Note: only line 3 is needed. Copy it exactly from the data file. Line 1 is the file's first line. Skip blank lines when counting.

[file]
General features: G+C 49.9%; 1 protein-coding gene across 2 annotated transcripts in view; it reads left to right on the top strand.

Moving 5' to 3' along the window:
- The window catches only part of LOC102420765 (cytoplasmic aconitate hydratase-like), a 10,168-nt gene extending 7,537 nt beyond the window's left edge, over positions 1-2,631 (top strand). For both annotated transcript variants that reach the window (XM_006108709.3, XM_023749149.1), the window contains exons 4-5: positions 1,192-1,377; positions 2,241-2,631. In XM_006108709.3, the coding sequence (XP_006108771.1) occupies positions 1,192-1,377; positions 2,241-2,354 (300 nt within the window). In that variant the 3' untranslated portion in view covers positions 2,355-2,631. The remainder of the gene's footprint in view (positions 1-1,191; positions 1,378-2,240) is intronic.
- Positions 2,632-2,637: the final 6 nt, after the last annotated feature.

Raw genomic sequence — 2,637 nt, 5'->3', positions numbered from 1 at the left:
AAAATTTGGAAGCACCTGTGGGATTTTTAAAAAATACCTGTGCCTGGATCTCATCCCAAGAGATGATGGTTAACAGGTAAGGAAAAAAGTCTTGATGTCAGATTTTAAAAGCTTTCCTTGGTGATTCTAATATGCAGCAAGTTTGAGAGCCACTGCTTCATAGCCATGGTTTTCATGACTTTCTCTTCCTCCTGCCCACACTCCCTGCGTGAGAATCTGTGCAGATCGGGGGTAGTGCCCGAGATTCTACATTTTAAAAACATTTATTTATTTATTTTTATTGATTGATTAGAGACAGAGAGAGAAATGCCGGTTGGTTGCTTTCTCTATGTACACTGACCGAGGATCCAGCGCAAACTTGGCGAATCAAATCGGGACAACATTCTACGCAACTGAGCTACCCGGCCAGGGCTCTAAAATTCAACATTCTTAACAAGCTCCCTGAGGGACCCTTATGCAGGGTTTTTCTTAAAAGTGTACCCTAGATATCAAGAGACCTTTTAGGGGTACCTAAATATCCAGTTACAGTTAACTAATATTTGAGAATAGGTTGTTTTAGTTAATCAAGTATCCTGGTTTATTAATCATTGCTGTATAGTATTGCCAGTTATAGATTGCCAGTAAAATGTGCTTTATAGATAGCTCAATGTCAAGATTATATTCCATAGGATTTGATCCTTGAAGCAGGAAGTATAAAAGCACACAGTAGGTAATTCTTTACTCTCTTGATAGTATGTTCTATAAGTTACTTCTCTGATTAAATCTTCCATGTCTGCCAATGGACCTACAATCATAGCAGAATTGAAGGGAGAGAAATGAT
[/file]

- The window catches only part of LOC102420765 (cytoplasmic aconitate hydratase-like), a 10,168-nt gene extending 7,537 nt beyond the window's left edge, over positions 1-2,631 (top strand). For both annotated transcript variants that reach the window (XM_006108709.3, XM_023749149.1), the window contains exons 4-5: positions 1,192-1,377; positions 2,241-2,631. In XM_006108709.3, the coding sequence (XP_006108771.1) occupies positions 1,192-1,377; positions 2,241-2,354 (300 nt within the window). In that variant the 3' untranslated portion in view covers positions 2,355-2,631. The remainder of the gene's footprint in view (positions 1-1,191; positions 1,378-2,240) is intronic.